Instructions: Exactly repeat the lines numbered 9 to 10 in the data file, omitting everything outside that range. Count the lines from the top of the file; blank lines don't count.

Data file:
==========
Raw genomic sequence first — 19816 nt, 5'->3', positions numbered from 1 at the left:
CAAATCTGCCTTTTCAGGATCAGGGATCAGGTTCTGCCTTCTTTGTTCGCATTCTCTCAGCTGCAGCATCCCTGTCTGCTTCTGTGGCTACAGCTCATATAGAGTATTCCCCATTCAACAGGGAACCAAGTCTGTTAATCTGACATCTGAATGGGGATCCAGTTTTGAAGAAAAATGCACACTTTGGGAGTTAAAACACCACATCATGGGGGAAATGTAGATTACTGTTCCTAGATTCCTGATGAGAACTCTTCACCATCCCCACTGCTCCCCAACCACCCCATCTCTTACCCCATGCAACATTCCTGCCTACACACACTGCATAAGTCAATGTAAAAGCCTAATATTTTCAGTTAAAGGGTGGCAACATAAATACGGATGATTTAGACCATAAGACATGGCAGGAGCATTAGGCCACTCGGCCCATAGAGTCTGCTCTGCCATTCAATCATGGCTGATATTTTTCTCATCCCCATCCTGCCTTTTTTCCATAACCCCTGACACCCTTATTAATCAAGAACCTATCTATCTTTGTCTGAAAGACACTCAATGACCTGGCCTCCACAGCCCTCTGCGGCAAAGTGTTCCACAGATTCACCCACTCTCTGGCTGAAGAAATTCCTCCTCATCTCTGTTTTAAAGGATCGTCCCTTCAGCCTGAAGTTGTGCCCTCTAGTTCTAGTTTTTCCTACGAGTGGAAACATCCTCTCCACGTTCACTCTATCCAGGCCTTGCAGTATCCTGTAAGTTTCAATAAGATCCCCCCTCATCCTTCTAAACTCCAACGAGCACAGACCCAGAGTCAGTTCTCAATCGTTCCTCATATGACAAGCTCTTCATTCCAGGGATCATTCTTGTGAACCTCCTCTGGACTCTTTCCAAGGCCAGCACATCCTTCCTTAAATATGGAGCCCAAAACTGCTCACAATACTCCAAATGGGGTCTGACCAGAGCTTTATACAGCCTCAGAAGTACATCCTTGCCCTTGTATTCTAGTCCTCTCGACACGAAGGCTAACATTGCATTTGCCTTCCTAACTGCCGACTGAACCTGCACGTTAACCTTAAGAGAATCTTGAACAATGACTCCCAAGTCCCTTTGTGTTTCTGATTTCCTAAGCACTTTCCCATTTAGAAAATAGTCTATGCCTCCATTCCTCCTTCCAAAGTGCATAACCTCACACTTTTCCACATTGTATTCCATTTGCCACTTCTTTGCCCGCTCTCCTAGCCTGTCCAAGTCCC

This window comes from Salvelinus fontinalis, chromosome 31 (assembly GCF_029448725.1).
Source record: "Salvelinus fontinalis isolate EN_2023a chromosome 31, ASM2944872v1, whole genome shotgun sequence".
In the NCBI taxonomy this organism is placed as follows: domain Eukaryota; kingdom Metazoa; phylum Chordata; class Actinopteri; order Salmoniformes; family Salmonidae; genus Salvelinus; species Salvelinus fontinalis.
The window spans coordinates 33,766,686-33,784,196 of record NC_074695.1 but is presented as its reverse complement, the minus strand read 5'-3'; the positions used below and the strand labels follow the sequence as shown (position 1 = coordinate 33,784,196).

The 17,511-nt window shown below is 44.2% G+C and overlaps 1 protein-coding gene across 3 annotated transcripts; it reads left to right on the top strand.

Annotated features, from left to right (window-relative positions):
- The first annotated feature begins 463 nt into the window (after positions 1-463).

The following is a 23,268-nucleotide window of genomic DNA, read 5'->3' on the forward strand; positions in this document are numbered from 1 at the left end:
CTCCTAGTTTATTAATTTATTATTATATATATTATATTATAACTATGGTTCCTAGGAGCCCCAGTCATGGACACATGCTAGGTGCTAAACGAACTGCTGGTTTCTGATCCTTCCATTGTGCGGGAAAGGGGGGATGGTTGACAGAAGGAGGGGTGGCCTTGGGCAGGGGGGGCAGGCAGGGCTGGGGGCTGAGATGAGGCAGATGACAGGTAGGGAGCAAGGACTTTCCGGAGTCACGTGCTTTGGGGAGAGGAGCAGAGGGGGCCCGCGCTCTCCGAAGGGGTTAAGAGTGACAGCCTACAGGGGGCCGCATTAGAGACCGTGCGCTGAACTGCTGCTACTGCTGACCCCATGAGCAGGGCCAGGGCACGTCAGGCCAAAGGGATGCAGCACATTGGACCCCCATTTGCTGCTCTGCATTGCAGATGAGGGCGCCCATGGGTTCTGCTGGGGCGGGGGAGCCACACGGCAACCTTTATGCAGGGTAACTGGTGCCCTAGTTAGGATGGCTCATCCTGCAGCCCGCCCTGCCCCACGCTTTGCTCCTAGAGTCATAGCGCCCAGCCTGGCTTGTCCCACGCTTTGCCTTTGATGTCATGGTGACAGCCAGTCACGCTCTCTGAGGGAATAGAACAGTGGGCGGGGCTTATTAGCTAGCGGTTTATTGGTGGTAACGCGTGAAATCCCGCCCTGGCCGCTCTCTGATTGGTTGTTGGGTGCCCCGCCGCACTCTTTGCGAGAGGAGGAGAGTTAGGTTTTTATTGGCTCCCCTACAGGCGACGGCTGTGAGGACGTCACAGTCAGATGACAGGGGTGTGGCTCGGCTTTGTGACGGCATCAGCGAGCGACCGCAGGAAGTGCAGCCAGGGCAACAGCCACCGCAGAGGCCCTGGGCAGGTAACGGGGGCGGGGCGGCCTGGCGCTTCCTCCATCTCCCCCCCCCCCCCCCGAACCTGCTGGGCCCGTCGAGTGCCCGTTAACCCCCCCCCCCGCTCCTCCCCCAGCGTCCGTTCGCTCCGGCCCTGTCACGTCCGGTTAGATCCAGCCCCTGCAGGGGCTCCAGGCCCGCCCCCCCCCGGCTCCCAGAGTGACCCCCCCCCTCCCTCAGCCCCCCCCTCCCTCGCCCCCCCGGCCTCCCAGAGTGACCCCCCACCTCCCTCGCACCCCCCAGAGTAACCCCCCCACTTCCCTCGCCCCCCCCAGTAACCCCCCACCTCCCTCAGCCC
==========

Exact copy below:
- The first annotated feature begins 463 nt into the window (after positions 1-463).

The following is a 23,268-nucleotide window of genomic DNA, read 5'->3' on the forward strand; positions in this document are numbered from 1 at the left end: